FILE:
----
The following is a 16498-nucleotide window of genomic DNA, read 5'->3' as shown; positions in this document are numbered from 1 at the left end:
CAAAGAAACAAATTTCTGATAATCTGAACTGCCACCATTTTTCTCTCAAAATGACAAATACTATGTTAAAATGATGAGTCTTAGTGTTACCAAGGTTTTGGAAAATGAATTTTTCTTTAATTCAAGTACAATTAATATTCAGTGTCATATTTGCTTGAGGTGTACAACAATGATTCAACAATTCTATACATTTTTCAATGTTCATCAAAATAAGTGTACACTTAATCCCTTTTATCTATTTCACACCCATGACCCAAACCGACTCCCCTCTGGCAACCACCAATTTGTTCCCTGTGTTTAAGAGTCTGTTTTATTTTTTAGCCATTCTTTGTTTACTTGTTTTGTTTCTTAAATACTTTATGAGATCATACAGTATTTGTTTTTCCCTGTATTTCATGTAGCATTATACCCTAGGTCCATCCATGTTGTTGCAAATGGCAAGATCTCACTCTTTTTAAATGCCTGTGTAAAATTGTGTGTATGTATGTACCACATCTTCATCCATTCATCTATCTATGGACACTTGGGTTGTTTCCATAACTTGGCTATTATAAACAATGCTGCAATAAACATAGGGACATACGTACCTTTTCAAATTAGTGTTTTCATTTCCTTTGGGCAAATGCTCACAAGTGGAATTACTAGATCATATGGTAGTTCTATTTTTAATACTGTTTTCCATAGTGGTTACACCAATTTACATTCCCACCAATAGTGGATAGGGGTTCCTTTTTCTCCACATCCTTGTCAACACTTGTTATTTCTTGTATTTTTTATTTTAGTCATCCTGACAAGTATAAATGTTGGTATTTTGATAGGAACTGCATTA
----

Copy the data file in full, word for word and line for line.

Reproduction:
The following is a 16498-nucleotide window of genomic DNA, read 5'->3' as shown; positions in this document are numbered from 1 at the left end:
CAAAGAAACAAATTTCTGATAATCTGAACTGCCACCATTTTTCTCTCAAAATGACAAATACTATGTTAAAATGATGAGTCTTAGTGTTACCAAGGTTTTGGAAAATGAATTTTTCTTTAATTCAAGTACAATTAATATTCAGTGTCATATTTGCTTGAGGTGTACAACAATGATTCAACAATTCTATACATTTTTCAATGTTCATCAAAATAAGTGTACACTTAATCCCTTTTATCTATTTCACACCCATGACCCAAACCGACTCCCCTCTGGCAACCACCAATTTGTTCCCTGTGTTTAAGAGTCTGTTTTATTTTTTAGCCATTCTTTGTTTACTTGTTTTGTTTCTTAAATACTTTATGAGATCATACAGTATTTGTTTTTCCCTGTATTTCATGTAGCATTATACCCTAGGTCCATCCATGTTGTTGCAAATGGCAAGATCTCACTCTTTTTAAATGCCTGTGTAAAATTGTGTGTATGTATGTACCACATCTTCATCCATTCATCTATCTATGGACACTTGGGTTGTTTCCATAACTTGGCTATTATAAACAATGCTGCAATAAACATAGGGACATACGTACCTTTTCAAATTAGTGTTTTCATTTCCTTTGGGCAAATGCTCACAAGTGGAATTACTAGATCATATGGTAGTTCTATTTTTAATACTGTTTTCCATAGTGGTTACACCAATTTACATTCCCACCAATAGTGGATAGGGGTTCCTTTTTCTCCACATCCTTGTCAACACTTGTTATTTCTTGTATTTTTTATTTTAGTCATCCTGACAAGTATAAATGTTGGTATTTTGATAGGAACTGCATTA